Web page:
(CNN) -- Facebook just created an easy-to-read guide about the information it collects about you and how you can control that data.
It's called Privacy Basics: a click-through training program that shows how to limit what people can see about you. Facebook also updated its data policy, detailing what information it collects on users and how that's shared with advertisers. The company took the unusual step of making its new policy open for public comment over the next week.
The timing is impeccable: The Pew Research Center just released a study that shows 91% of Americans believe they have lost control over their personal information.
Privacy Basics in an interactive experience that teaches users about deleting posts, limiting who can read them, and blocking parts of your profile from public view. It also tackles the toughest question of all: How in the world do you adjust your News Feed?
That last one has become a common complaint from Facebook users, who often feel inundated with updates from friends they don't care about, irrelevant advertisements and online articles they find politically offensive.
The answers: You can follow/unfollow certain people -- or add them to "Close Friends." You can give more information about yourself to better tailor ads -- or click on interesting ones. And you can always block content from certain websites.
As for your privacy, Facebook's data policy clarified what it collects:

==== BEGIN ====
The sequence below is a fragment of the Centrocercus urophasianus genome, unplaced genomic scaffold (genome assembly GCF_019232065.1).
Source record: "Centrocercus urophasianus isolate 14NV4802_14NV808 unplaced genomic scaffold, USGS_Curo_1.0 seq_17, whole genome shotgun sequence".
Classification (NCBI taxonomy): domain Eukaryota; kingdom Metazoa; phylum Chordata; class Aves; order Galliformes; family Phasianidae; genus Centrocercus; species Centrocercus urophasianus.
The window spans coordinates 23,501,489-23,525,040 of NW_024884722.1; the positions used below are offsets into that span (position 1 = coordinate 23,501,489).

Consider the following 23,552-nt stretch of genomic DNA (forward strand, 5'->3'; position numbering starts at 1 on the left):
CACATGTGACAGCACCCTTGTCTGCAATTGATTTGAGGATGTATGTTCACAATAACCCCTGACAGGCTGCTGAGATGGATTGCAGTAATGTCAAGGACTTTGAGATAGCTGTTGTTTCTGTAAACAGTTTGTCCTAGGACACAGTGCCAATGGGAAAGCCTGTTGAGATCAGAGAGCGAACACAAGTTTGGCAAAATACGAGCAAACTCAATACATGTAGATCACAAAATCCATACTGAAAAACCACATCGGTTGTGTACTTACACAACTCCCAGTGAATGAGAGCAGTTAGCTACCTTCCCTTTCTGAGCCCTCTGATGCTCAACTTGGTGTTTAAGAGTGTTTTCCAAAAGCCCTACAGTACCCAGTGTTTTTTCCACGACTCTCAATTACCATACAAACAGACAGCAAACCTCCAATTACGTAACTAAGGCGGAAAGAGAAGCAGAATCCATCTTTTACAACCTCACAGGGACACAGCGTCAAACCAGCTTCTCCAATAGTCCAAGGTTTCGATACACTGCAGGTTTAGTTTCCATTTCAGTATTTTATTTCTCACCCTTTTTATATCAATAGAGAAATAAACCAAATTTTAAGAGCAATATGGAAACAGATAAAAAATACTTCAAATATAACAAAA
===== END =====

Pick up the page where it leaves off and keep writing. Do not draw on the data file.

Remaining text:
· Everything you do on Facebook,
· Stuff others post or say about you,
· Any information on apps that you connect,
· Profiles on devices you use (location, unique device ID, operating system, hardware, device settings, Web browser, phone number, Internet provider)
What does the company share with advertisers? What Facebook calls "non-personally identifiable information." The company gives this example: "25-year-old female, in Madrid, who likes software engineering."
Facebook promises it won't give advertisers anything that "by itself be used to contact you or identifies who you are," such as a name or email address. Facebook told CNNMoney it also won't share your unique device ID (which advertisers could later use to find exactly who you are).
And if you delete your account? Facebook will erase your photos, status updates and other data from its backup servers within 90 days.
Facebook's chief privacy officer, Erin Egan, affirmed in a blog post that "we help advertisers reach people with relevant ads without telling them who you are."
The social media service is known for taking interesting approaches to privacy. Earlier this year, the company used a tiny, blue dinosaur to teach users about privacy settings